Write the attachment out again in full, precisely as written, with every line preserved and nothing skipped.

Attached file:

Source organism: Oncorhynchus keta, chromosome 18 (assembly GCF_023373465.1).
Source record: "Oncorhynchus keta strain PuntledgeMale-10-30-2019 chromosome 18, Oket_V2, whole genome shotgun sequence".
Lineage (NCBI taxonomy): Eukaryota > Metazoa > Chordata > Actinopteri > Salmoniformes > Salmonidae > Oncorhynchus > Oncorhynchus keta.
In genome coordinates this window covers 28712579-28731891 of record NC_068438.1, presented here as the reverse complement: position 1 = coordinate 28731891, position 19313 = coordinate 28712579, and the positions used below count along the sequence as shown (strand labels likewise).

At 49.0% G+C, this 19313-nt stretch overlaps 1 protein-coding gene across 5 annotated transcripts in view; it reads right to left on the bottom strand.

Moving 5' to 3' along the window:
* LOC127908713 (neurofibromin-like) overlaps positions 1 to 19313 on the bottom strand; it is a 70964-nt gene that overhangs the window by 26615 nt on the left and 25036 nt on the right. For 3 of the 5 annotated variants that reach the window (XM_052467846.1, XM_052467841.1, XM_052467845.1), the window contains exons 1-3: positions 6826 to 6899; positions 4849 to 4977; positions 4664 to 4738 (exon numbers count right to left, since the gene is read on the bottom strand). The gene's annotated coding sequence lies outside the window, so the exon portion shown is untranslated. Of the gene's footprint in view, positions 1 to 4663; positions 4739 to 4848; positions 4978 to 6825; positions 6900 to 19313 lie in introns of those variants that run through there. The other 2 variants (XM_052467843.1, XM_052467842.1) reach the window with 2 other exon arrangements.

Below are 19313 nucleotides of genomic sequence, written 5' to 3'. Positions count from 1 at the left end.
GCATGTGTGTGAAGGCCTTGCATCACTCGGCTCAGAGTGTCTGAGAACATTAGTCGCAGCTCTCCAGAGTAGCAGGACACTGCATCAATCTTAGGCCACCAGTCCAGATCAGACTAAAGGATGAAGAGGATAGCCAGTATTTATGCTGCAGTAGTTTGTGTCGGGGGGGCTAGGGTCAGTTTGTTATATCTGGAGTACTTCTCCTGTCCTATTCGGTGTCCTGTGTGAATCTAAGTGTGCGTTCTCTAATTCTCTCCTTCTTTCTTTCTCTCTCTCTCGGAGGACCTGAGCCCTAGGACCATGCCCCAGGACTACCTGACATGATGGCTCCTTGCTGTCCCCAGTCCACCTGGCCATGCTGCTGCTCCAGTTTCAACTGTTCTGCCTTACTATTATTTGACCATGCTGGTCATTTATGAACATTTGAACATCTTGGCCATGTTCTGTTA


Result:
Source organism: Oncorhynchus keta, chromosome 18 (assembly GCF_023373465.1).
Source record: "Oncorhynchus keta strain PuntledgeMale-10-30-2019 chromosome 18, Oket_V2, whole genome shotgun sequence".
Lineage (NCBI taxonomy): Eukaryota > Metazoa > Chordata > Actinopteri > Salmoniformes > Salmonidae > Oncorhynchus > Oncorhynchus keta.
In genome coordinates this window covers 28712579-28731891 of record NC_068438.1, presented here as the reverse complement: position 1 = coordinate 28731891, position 19313 = coordinate 28712579, and the positions used below count along the sequence as shown (strand labels likewise).

At 49.0% G+C, this 19313-nt stretch overlaps 1 protein-coding gene across 5 annotated transcripts in view; it reads right to left on the bottom strand.

Moving 5' to 3' along the window:
* LOC127908713 (neurofibromin-like) overlaps positions 1 to 19313 on the bottom strand; it is a 70964-nt gene that overhangs the window by 26615 nt on the left and 25036 nt on the right. For 3 of the 5 annotated variants that reach the window (XM_052467846.1, XM_052467841.1, XM_052467845.1), the window contains exons 1-3: positions 6826 to 6899; positions 4849 to 4977; positions 4664 to 4738 (exon numbers count right to left, since the gene is read on the bottom strand). The gene's annotated coding sequence lies outside the window, so the exon portion shown is untranslated. Of the gene's footprint in view, positions 1 to 4663; positions 4739 to 4848; positions 4978 to 6825; positions 6900 to 19313 lie in introns of those variants that run through there. The other 2 variants (XM_052467843.1, XM_052467842.1) reach the window with 2 other exon arrangements.

Below are 19313 nucleotides of genomic sequence, written 5' to 3'. Positions count from 1 at the left end.
GCATGTGTGTGAAGGCCTTGCATCACTCGGCTCAGAGTGTCTGAGAACATTAGTCGCAGCTCTCCAGAGTAGCAGGACACTGCATCAATCTTAGGCCACCAGTCCAGATCAGACTAAAGGATGAAGAGGATAGCCAGTATTTATGCTGCAGTAGTTTGTGTCGGGGGGGCTAGGGTCAGTTTGTTATATCTGGAGTACTTCTCCTGTCCTATTCGGTGTCCTGTGTGAATCTAAGTGTGCGTTCTCTAATTCTCTCCTTCTTTCTTTCTCTCTCTCTCGGAGGACCTGAGCCCTAGGACCATGCCCCAGGACTACCTGACATGATGGCTCCTTGCTGTCCCCAGTCCACCTGGCCATGCTGCTGCTCCAGTTTCAACTGTTCTGCCTTACTATTATTTGACCATGCTGGTCATTTATGAACATTTGAACATCTTGGCCATGTTCTGTTA